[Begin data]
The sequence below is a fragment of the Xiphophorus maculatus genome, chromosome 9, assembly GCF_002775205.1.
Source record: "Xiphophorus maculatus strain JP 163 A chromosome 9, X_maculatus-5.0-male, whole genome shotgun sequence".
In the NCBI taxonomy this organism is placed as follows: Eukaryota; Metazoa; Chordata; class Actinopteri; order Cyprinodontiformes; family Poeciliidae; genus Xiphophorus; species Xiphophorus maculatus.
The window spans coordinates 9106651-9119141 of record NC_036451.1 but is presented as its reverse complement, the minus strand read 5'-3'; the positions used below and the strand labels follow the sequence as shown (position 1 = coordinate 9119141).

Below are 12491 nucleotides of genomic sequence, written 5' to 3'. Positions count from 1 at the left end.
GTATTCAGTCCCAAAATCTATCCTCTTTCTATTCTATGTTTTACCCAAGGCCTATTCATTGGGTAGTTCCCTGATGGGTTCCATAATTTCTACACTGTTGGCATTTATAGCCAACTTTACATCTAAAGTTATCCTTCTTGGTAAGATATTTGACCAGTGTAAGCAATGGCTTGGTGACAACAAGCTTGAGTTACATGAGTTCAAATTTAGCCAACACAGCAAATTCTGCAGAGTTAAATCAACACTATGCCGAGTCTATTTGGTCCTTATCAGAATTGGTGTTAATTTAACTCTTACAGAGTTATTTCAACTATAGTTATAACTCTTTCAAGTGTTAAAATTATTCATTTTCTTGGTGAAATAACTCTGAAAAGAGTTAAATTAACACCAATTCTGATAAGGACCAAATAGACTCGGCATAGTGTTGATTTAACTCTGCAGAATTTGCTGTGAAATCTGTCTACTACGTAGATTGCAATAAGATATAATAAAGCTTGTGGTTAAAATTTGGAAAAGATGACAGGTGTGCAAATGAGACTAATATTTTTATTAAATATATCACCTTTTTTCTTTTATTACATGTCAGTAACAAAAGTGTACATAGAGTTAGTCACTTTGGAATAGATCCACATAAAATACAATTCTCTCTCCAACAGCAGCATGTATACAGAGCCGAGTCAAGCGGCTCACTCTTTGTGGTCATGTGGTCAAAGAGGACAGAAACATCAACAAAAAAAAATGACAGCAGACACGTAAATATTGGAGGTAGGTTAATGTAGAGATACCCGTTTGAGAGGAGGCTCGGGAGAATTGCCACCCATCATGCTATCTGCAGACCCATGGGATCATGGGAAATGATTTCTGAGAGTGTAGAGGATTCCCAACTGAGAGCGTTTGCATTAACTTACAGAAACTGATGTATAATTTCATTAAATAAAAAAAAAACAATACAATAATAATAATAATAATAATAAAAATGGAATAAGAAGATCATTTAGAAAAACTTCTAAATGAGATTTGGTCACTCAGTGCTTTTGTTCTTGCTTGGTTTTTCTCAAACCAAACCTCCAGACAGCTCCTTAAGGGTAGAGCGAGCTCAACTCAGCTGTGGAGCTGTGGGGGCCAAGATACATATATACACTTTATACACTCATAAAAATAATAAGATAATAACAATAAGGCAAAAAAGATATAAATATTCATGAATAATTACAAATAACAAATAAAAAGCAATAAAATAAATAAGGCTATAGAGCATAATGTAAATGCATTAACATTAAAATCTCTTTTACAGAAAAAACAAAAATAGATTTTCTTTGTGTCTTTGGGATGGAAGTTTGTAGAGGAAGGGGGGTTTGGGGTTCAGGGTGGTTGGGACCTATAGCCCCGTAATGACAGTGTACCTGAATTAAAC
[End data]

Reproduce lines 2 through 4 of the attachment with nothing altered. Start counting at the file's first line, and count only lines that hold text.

Source record: "Xiphophorus maculatus strain JP 163 A chromosome 9, X_maculatus-5.0-male, whole genome shotgun sequence".
In the NCBI taxonomy this organism is placed as follows: Eukaryota; Metazoa; Chordata; class Actinopteri; order Cyprinodontiformes; family Poeciliidae; genus Xiphophorus; species Xiphophorus maculatus.
The window spans coordinates 9106651-9119141 of record NC_036451.1 but is presented as its reverse complement, the minus strand read 5'-3'; the positions used below and the strand labels follow the sequence as shown (position 1 = coordinate 9119141).